Along with hardware based digital recorders from AMS, Waveframe, Fairlight and New England Digital, computers like the Apple II, Atari ST and the Commodore Amiga were becoming powerful enough to handle digital audio processing, paving the way for the modern DAW. Avid (formerly Digidesign) created the industry-standard Pro Tools software, which started out as a simple audio editor called “Sound Designer” and was primarily used to edit samples for keyboards like the E-mu Emulator II and the Akai S900. Sound Designer was eventually bundled with Mac-compatible interfaces as Sound Tools.
Digital audio formats offer improved dynamic range and provide a greater signal-to-noise ratio over analog formats, and allow mastering engineers to increase the perceived loudness of a track. As soon as artists discovered that listeners (and radio programmers) think a louder version of a track sounds better, they began requesting louder and louder masters — often times at the expense of musicality, dynamics and, of course, distortion.
For years, the battle for the loudest record has raged on through what is now referred to as “The Loudness Wars.” Today, more than ever, the Loudness Wars negatively affect the way music is enjoyed, especially on streaming services which automatically match song-to-song volume levels without any dynamic processing.
The Loudness Wars
While the competitive practice of pressing loud records has been around since the 1950s, Greg Milner, a music and technology journalist, identifies 1994 as the year in which “there was no turning back” for the Loudness Wars. By 1999 it had gotten so bad that many of the top-selling albums had almost no dynamics, leading some engineers to call it “the year of the square wave.”
Modern records, on average, are about 18 dB louder than in 1980. Digital recording allows for peak limiting which makes the “target” of 0 dB easier to achieve, but it also makes it easier to increase the average loudness which, in effect, smashes the life out of a record.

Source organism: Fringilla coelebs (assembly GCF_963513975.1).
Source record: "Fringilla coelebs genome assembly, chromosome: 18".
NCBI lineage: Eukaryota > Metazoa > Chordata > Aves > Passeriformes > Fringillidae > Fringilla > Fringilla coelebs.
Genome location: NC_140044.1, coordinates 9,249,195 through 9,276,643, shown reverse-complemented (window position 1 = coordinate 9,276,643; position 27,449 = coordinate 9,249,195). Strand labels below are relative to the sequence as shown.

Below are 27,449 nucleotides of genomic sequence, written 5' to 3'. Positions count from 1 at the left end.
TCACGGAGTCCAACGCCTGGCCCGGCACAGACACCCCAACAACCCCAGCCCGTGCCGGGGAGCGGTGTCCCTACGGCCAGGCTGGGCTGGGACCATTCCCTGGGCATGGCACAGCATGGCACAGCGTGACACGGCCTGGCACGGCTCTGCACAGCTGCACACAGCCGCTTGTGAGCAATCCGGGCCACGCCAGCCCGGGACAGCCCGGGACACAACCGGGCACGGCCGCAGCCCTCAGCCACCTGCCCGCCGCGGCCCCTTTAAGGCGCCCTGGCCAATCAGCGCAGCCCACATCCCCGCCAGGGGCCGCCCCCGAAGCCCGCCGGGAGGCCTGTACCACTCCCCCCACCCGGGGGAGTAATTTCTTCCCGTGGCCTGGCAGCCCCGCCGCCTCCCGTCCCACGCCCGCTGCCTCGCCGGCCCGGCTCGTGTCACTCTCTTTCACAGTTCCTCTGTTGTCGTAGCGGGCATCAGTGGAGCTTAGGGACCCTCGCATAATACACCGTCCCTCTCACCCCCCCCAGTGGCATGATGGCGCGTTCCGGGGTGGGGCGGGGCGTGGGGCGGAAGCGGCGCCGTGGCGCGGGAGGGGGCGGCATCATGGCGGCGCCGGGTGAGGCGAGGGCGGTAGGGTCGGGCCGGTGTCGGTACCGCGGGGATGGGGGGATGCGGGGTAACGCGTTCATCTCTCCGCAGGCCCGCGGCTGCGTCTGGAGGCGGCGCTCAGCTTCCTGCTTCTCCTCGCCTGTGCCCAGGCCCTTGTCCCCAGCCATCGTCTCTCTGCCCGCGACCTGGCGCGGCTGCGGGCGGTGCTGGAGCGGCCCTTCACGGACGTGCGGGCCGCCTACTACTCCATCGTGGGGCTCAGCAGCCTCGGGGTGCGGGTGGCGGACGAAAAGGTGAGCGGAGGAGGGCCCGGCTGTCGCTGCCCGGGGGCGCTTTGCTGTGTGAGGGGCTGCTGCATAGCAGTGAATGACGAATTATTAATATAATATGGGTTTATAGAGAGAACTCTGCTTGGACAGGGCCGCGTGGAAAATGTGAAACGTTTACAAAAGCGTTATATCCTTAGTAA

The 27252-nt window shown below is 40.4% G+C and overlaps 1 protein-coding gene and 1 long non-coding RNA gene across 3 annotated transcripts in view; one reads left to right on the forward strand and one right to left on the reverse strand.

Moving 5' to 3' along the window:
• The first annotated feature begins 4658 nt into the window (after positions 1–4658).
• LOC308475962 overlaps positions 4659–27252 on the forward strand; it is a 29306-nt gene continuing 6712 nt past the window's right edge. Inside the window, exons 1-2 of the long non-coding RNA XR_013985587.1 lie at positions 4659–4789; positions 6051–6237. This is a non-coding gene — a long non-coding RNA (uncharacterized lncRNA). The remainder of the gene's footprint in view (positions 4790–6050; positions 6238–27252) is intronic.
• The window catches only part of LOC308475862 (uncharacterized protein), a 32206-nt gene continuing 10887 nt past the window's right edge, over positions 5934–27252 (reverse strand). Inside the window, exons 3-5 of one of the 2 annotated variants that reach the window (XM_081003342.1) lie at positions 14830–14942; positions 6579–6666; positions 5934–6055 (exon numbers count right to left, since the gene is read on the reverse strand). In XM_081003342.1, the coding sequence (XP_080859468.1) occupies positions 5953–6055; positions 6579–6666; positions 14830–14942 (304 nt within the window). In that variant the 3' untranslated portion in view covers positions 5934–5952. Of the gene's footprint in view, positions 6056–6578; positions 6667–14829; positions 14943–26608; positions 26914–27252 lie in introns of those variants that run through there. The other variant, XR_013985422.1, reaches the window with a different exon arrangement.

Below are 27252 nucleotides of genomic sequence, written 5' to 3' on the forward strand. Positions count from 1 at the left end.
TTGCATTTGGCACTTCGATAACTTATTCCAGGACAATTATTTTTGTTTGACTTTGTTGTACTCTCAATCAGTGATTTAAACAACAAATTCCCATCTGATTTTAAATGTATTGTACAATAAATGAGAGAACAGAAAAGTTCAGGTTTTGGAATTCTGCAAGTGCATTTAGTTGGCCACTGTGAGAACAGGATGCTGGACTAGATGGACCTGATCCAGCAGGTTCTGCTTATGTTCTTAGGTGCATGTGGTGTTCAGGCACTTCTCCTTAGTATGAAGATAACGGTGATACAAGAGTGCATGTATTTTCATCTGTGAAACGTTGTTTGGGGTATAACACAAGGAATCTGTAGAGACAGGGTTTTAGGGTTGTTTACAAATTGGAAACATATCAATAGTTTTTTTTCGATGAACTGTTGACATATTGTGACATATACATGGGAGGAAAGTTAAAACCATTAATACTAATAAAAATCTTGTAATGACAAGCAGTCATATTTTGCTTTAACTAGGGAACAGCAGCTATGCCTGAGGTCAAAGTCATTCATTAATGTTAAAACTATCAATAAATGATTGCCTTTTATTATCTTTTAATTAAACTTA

In honor of Dynamic Range Day, a day created to bring awareness to the Loudness Wars, mastering engineer Ian Shepherd charted the average loudness of some of the most popular records from the last 20 years. Shepherd found that Metallica’s Death Magnetic (2009) is the loudest album ever created, with an average dynamic range of just 3dB (from peak to RMS). For reference, Metallica’s The Black Album (1991) has a dynamic range of 11dB.
While average RMS levels have dropped since 2009, the Loudness Wars still wage on to this day.
Over the years, mastering has evolved into an entirely new craft. Once tasked with transferring recordings from one medium to another, mastering engineers are now responsible for creatively adjusting frequency response, dynamics, RMS levels, stereo width and more.
Modern artists and producers can record, mix and master their own tracks right from the comfort of their own bedroom. However, since mastering is the final phase of production and the last chance to affect the final product, the most important role of the modern mastering engineer is to ensure your tracks translate well to any system. With computer-based mastering, everyone has access to fantastic tools to shape and enhance the final master so it is increasingly important that even the bedroom studio has a monitor system that can be trusted to accurately reproduce music. The only way to know what your music will sound like on other systems is to trust the accuracy of your own monitor system.
Sonarworks Reference software ensures that your monitors and headphones are as accurate as they can be. For more information on how Sonarworks can help you master your music, click here.